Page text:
Mike Wild believes that everything a Christian does should be worship of the Creator God, and scientific research is a prime example. He and his wife, Libby, have made that truth central in the education of their four boys, ages 9 to 15.
As a new Christian, Mike answered God’s call to carry the gospel to a hard mission field while he was still young and strong. That began a journey from studying marine biology in Florida to translating the Bible in the mountains of Papua, Indonesia. Yet through it all, he never lost his love of biology.
Today the Wilds, along with their partners, the Tim Ingles family, live among the seminomadic Wano people, deep in Papua’s interior mountains. They first learned the language and then developed a literacy course for the Wano people. Now they are translating the Bible into their language. In 2008 Mike and Tim taught the people step-by-step through the Bible from Creation to Christ in three months of daily sessions, and about seventy people enthusiastically believed. From that beginning, a church has been established.
Along the way, God has used Mike’s love of science and nature to enhance and broaden the family’s ministry. Mike describes the Wano territory as an “amazing corner of the world where there’s never been a scientist or a naturalist.” One advantage of this exotic locale is that their missionary home is always full of interesting research subjects—that is, bugs.
Mike Wild and his four sons with some Wano friends and visiting scientist Henk van Mastrigt
The beauty and intricate designs of their uninvited houseguests fascinate Mike and his boys. Since 2008, they have collected thousands of butterflies, moths, beetles, and other insects. They’ve even catalogued some insects previously unknown to scientists. One moth species has been named after the family, and another was officially named after their village. And the villagers have begun to take notice.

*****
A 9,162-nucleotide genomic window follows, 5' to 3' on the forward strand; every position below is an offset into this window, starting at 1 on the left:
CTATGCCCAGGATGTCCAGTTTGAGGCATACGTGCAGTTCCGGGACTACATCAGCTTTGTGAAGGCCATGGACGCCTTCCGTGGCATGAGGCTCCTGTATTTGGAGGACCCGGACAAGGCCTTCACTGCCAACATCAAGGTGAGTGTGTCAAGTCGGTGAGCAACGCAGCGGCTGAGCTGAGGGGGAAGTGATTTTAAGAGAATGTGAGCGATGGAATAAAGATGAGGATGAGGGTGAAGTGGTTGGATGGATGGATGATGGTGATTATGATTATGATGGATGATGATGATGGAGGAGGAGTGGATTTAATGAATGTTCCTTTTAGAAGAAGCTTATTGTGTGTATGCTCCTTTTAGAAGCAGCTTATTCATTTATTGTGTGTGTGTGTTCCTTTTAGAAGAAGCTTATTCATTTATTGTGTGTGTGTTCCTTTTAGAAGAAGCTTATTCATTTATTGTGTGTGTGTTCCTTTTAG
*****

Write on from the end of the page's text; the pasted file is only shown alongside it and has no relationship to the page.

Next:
Living far from video games and TV, the Wild boys spend most of their free time out in the jungle with friends, exploring and looking for new insects and mammals they’ve never seen before. Their enthusiasm for field science—combined with their evident love of the Creator who gave us such infinite variety—rubs off on their tribal friends. It’s a wonderful synthesis of science and evangelism.
There’s no creation-evolution debate in the jungle. But the Wano people live in superstitious fear that fickle spirits, not the Creator God, control every aspect of nature. When someone dies, villagers sometimes even uproot the whole clan to escape the evil spirit they believe they have angered. But as they learn of the Creator, they realize that they don’t need to fear spirits.
Mike and Libby are taking advantage of every opportunity to use their unique experiences to spread the gospel. In 2011, the family created a video curriculum called Growing up Wild to educate kids in the West and get them excited about modern-day missions. The video series features the four Wild brothers and their lives growing up as missionary kids among a remote tribe.
Photo on left: Kian (son #3) mounting some of the butterflies the boys collected.
Photo on right: Mike with Liku, one of his closest Wano friends.
The Wilds’ scientific field work has also enlarged their ministry. They are beginning to meet Western scientists as a result of their efforts to catalogue wildlife. Being able to talk intelligently about their specialties opens opportunities to form relationships with scientists and reach them with the gospel. Mike was recently blessed to see his oldest son, Morgan, share the biblical view of creation with a scientist who spent several days with them.
The Wilds recognize that worship isn’t confined to a church song service. Mike tells his boys that worship means “giving worth,” and he encourages them to share God’s worth through all their interests. The possibilities know no bounds at the Wild home. For instance, the brothers have begun planning their next video series, this time focusing on apologetics.